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Discussion Starter #1
Recently a Harley CEO let it be known exactly who they're targeting with the Livewire and but simply, its for mass appeal, for everyone from new riders to experienced and even those that want to do the least bit of maintenance. Do you guys think this is how it will really play out or will we see a demographic that is more after the performance that comes with this technological advancement?

“We are progressing to that plan and we are excited about that product. We continue to see electric vehicles as a tremendous opportunity,” CEO Matt Levatich told The Street when asked about the electric bike. “These motorcycles are easier to ride than bicycles, they lend themselves to urban environments where our product is maybe less targeted or less suited. They are suited to a generation of people that don’t have the mechanical depth of experience that maybe boomers had with manual transmissions and clutches.”
 

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Harley needs to make sure the Livewire has enough range to stand up to its competition in this segment because nobody wants to be stranded. They'll also need to price it accordingly or else they could fail to attract younger buyers who are new or seasoned riders. The demographic they're aiming at is thrifty and trying to get the most bang for their buck.
 

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I believe back when this concept was first shown off it was said to have around 100miles of range? There is going to be a lot more restrictions with battery size and capacity on a motorcycle for obvious weight and handling concerns. And to be honest I doubt this bike is going to be affordable for most younger riders.
 

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Discussion Starter #4
I believe back when this concept was first shown off it was said to have around 100miles of range? There is going to be a lot more restrictions with battery size and capacity on a motorcycle for obvious weight and handling concerns. And to be honest I doubt this bike is going to be affordable for most younger riders.
that all depends on what they have planned for EV bikes which could see the Livewire become more of median model than anything entry level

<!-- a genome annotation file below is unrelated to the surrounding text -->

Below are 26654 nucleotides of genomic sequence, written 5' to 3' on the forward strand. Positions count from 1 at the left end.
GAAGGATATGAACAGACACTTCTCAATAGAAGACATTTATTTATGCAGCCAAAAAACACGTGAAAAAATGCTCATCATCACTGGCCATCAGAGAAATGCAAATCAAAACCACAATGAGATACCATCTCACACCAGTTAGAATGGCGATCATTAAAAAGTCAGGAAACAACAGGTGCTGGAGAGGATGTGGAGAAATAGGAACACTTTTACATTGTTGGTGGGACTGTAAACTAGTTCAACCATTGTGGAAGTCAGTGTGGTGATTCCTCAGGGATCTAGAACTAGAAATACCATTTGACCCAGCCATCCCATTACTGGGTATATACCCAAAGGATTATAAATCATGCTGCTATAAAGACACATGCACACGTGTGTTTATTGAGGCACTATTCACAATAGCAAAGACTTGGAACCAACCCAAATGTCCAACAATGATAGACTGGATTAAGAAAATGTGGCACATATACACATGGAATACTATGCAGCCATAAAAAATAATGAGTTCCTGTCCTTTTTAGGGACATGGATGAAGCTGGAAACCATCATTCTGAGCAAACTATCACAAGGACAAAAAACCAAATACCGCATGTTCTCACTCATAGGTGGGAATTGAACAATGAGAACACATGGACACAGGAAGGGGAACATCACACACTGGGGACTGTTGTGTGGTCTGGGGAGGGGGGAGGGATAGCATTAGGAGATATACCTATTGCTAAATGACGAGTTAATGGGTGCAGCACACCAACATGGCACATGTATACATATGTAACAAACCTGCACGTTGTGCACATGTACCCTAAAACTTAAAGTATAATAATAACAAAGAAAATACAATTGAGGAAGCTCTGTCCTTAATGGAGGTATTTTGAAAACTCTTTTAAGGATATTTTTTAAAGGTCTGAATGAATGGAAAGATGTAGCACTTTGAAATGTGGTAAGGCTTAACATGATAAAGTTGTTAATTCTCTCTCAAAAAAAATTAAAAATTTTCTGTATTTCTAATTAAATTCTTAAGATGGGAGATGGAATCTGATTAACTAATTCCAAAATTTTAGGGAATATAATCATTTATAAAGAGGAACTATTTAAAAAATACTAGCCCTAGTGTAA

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100 miles per charge doesn't seem enough, especially when riders are prone to stay on the roads more than expected. I've been on day trips where we were surprised with how far we've actually traveled. Time flies when you're having fun.

Problem with Harley bikes was the pricing premium compared to other bikes out there, and the same could happen with the LiveWire if it's too expensive no matter how forward thinking it is.
 

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Discussion Starter #6
100 miles per charge doesn't seem enough, especially when riders are prone to stay on the roads more than expected. I've been on day trips where we were surprised with how far we've actually traveled. Time flies when you're having fun.

Problem with Harley bikes was the pricing premium compared to other bikes out there, and the same could happen with the LiveWire if it's too expensive no matter how forward thinking it is.
It can be enough depending on how long charge times take. A friend of mine has a brand new Chevy Bolt that gets 90 miles of charge in just 30 minutes. Not impressive but its the electric vehicle industry in its infancy. Tesla is working to get supercharger times within the 8-10 minute range.
 

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We'll have to wait and see if HD can nail the LiveWire's performance, design and pricing because this is still relatively new territory for motorcycles and they need to be appealing to attract buyers. But there is hope because they don't have a lot of competition.